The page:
From the Journals

Real-world data confirm nonacog alfa efficacy in hemophilia B


 

FROM HAEMOPHILIA

The recombinant factor IX product nonacog alfa appears safe and effective for patients with hemophilia B, according to results from a recent postmarketing study in Japan.

While nonacog alfa was approved in the United States and Europe in 1997, the product wasn’t approved in Japan until 2009. Since it was the first recombinant factor IX product available there, and only a small number of patients were enrolled in domestic clinical trials, the Japanese government required additional real-world studies.

“In the last couple of years, several extended half‐life blood coagulation factor products gained regulatory approval for the treatment of hemophilia B. However, access to this most advanced treatment option remains limited to developed countries, and the need for standard half‐life recombinant or plasma‐derived FIX products is still high,” wrote Katsuyuki Fukutake, MD, PhD, of Tokyo Medical University, Japan, and colleagues.

The researchers conducted an observational postmarketing surveillance study of 312 patients with hemophilia B who received nonacog alfa therapy from 2010 to 2014. The team evaluated the real-world safety, including the incidence of inhibitors and adverse events, and effectiveness of the recombinant product in Japan.

The findings were published in Haemophilia.

The study included both previously treated and untreated participants who were followed for 1 and 2 years, respectively, after starting recombinant factor IX therapy.

The primary safety outcome was the incidence and number of adverse drug reactions. Effectiveness was measured using clinical effectiveness rates and annualized bleeding rates (ABR).

After analysis, the researchers found that the effectiveness rates were 95.5% and 93.7% for patients who received routine prophylaxis and on-demand treatment, respectively.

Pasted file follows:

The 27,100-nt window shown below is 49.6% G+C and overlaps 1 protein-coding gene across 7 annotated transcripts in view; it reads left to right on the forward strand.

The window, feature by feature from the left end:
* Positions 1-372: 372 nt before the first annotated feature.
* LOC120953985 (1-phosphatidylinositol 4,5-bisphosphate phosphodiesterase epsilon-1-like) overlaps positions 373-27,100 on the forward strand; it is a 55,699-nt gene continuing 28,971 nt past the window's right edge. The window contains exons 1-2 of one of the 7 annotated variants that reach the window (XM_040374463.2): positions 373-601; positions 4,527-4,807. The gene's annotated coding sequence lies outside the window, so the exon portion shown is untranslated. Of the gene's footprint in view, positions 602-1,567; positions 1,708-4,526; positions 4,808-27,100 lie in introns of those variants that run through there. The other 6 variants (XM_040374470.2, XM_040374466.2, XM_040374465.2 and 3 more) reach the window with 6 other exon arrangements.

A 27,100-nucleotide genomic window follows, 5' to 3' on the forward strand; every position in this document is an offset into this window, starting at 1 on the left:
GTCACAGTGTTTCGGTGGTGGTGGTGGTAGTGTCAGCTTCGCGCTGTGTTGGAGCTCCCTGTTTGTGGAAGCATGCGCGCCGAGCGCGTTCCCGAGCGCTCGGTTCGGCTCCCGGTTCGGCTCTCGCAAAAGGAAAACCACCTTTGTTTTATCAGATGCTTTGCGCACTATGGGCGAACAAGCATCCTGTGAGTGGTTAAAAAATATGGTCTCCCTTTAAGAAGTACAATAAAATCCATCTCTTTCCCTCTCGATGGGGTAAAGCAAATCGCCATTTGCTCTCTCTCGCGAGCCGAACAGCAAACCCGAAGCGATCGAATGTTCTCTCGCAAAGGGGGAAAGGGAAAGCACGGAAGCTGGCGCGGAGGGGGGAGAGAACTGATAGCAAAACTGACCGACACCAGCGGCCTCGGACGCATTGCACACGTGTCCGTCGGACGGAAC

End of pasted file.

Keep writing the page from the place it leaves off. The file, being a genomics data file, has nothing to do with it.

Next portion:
The median ABR was lower during routine prophylaxis – 2.0 – versus the rest of the observation period – 8.3. “This difference was prominent among patients with severe haemophilia B or haemophilic arthropathy,” the researchers wrote.

With respect to safety, 11 adverse drug reactions were seen in seven previously treated patients. New inhibitor development was not observed in any participants, but recurrence was seen in one patient.

“Our results are consistent with those of previous studies where the incidence of inhibitor antibody development in hemophilia B has been reported as 1%-5%,” Dr. Fukutake and colleagues wrote.

The researchers acknowledged that one key limitation of the study was the observational design.

“The results suggest that nonacog alfa was well tolerated and appropriately used under routine clinical practice,” the authors concluded.

The study was funded and conducted by Pfizer Japan. The authors reported financial relationships with Pfizer and several other companies. One coauthor is an employee of Pfizer Japan.

SOURCE: Fukutake K et al. Haemophilia. 2019 Jun 6. doi: 10.1111/hae.13783.

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